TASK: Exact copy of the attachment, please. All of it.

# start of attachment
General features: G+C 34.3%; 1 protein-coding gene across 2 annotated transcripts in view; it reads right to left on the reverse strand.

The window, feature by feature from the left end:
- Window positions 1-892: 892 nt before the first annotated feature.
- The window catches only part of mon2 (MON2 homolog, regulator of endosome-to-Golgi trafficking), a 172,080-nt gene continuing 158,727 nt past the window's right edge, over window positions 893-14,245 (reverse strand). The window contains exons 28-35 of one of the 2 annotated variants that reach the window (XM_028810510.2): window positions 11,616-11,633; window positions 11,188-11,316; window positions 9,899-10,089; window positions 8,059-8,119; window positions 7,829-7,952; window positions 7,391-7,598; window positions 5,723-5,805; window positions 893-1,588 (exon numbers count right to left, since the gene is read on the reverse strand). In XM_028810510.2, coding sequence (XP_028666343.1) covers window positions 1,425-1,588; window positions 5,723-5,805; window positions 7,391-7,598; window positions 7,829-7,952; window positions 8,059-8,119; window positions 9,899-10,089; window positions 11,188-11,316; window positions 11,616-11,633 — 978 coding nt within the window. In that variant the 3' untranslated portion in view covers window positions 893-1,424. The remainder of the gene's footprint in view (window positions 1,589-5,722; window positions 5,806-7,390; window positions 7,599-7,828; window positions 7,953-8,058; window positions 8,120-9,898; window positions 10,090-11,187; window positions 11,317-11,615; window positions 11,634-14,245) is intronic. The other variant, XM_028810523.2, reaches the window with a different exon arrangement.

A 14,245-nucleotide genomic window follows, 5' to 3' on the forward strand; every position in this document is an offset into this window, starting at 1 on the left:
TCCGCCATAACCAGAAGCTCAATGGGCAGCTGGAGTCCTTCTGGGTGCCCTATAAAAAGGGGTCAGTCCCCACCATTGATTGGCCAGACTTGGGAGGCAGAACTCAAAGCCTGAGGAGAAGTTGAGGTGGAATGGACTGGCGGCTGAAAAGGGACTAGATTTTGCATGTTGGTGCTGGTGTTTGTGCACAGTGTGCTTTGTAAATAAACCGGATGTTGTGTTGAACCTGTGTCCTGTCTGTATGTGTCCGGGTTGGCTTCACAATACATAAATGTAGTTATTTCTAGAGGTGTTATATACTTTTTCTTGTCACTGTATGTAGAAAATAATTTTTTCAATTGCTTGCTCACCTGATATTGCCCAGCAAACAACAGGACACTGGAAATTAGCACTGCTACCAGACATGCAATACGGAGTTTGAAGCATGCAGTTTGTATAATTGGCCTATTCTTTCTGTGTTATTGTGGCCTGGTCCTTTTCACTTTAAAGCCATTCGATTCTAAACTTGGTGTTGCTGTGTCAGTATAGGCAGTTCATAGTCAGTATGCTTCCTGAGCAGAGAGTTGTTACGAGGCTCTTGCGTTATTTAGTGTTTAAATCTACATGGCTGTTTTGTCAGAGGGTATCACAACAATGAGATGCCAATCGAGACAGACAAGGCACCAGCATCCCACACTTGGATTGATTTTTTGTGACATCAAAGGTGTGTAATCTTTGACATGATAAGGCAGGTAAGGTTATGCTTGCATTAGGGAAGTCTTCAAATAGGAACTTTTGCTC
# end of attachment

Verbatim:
General features: G+C 34.3%; 1 protein-coding gene across 2 annotated transcripts in view; it reads right to left on the reverse strand.

The window, feature by feature from the left end:
- Window positions 1-892: 892 nt before the first annotated feature.
- The window catches only part of mon2 (MON2 homolog, regulator of endosome-to-Golgi trafficking), a 172,080-nt gene continuing 158,727 nt past the window's right edge, over window positions 893-14,245 (reverse strand). The window contains exons 28-35 of one of the 2 annotated variants that reach the window (XM_028810510.2): window positions 11,616-11,633; window positions 11,188-11,316; window positions 9,899-10,089; window positions 8,059-8,119; window positions 7,829-7,952; window positions 7,391-7,598; window positions 5,723-5,805; window positions 893-1,588 (exon numbers count right to left, since the gene is read on the reverse strand). In XM_028810510.2, coding sequence (XP_028666343.1) covers window positions 1,425-1,588; window positions 5,723-5,805; window positions 7,391-7,598; window positions 7,829-7,952; window positions 8,059-8,119; window positions 9,899-10,089; window positions 11,188-11,316; window positions 11,616-11,633 — 978 coding nt within the window. In that variant the 3' untranslated portion in view covers window positions 893-1,424. The remainder of the gene's footprint in view (window positions 1,589-5,722; window positions 5,806-7,390; window positions 7,599-7,828; window positions 7,953-8,058; window positions 8,120-9,898; window positions 10,090-11,187; window positions 11,317-11,615; window positions 11,634-14,245) is intronic. The other variant, XM_028810523.2, reaches the window with a different exon arrangement.

A 14,245-nucleotide genomic window follows, 5' to 3' on the forward strand; every position in this document is an offset into this window, starting at 1 on the left:
TCCGCCATAACCAGAAGCTCAATGGGCAGCTGGAGTCCTTCTGGGTGCCCTATAAAAAGGGGTCAGTCCCCACCATTGATTGGCCAGACTTGGGAGGCAGAACTCAAAGCCTGAGGAGAAGTTGAGGTGGAATGGACTGGCGGCTGAAAAGGGACTAGATTTTGCATGTTGGTGCTGGTGTTTGTGCACAGTGTGCTTTGTAAATAAACCGGATGTTGTGTTGAACCTGTGTCCTGTCTGTATGTGTCCGGGTTGGCTTCACAATACATAAATGTAGTTATTTCTAGAGGTGTTATATACTTTTTCTTGTCACTGTATGTAGAAAATAATTTTTTCAATTGCTTGCTCACCTGATATTGCCCAGCAAACAACAGGACACTGGAAATTAGCACTGCTACCAGACATGCAATACGGAGTTTGAAGCATGCAGTTTGTATAATTGGCCTATTCTTTCTGTGTTATTGTGGCCTGGTCCTTTTCACTTTAAAGCCATTCGATTCTAAACTTGGTGTTGCTGTGTCAGTATAGGCAGTTCATAGTCAGTATGCTTCCTGAGCAGAGAGTTGTTACGAGGCTCTTGCGTTATTTAGTGTTTAAATCTACATGGCTGTTTTGTCAGAGGGTATCACAACAATGAGATGCCAATCGAGACAGACAAGGCACCAGCATCCCACACTTGGATTGATTTTTTGTGACATCAAAGGTGTGTAATCTTTGACATGATAAGGCAGGTAAGGTTATGCTTGCATTAGGGAAGTCTTCAAATAGGAACTTTTGCTC